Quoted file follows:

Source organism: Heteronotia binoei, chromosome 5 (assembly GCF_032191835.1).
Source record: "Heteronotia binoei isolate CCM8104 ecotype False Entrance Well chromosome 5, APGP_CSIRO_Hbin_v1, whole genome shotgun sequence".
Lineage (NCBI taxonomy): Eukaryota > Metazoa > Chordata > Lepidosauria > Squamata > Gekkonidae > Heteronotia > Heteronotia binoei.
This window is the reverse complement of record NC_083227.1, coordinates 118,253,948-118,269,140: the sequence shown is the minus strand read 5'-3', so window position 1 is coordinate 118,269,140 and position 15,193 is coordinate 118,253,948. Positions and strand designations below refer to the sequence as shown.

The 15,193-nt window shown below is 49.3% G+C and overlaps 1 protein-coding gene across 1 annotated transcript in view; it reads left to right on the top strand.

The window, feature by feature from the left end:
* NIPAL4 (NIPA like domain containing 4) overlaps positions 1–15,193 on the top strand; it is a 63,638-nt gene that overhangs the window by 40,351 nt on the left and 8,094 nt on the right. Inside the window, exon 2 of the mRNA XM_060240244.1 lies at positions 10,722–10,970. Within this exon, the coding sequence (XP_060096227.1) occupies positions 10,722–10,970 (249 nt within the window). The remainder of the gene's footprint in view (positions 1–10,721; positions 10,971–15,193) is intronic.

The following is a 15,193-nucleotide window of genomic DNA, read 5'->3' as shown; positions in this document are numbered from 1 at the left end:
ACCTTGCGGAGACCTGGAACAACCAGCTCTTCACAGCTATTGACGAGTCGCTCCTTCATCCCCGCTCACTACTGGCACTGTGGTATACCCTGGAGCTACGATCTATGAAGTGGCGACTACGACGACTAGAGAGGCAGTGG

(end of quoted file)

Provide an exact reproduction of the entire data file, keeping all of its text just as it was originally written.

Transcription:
Source organism: Heteronotia binoei, chromosome 5 (assembly GCF_032191835.1).
Source record: "Heteronotia binoei isolate CCM8104 ecotype False Entrance Well chromosome 5, APGP_CSIRO_Hbin_v1, whole genome shotgun sequence".
Lineage (NCBI taxonomy): Eukaryota > Metazoa > Chordata > Lepidosauria > Squamata > Gekkonidae > Heteronotia > Heteronotia binoei.
This window is the reverse complement of record NC_083227.1, coordinates 118,253,948-118,269,140: the sequence shown is the minus strand read 5'-3', so window position 1 is coordinate 118,269,140 and position 15,193 is coordinate 118,253,948. Positions and strand designations below refer to the sequence as shown.

The 15,193-nt window shown below is 49.3% G+C and overlaps 1 protein-coding gene across 1 annotated transcript in view; it reads left to right on the top strand.

The window, feature by feature from the left end:
* NIPAL4 (NIPA like domain containing 4) overlaps positions 1–15,193 on the top strand; it is a 63,638-nt gene that overhangs the window by 40,351 nt on the left and 8,094 nt on the right. Inside the window, exon 2 of the mRNA XM_060240244.1 lies at positions 10,722–10,970. Within this exon, the coding sequence (XP_060096227.1) occupies positions 10,722–10,970 (249 nt within the window). The remainder of the gene's footprint in view (positions 1–10,721; positions 10,971–15,193) is intronic.

The following is a 15,193-nucleotide window of genomic DNA, read 5'->3' as shown; positions in this document are numbered from 1 at the left end:
ACCTTGCGGAGACCTGGAACAACCAGCTCTTCACAGCTATTGACGAGTCGCTCCTTCATCCCCGCTCACTACTGGCACTGTGGTATACCCTGGAGCTACGATCTATGAAGTGGCGACTACGACGACTAGAGAGGCAGTGG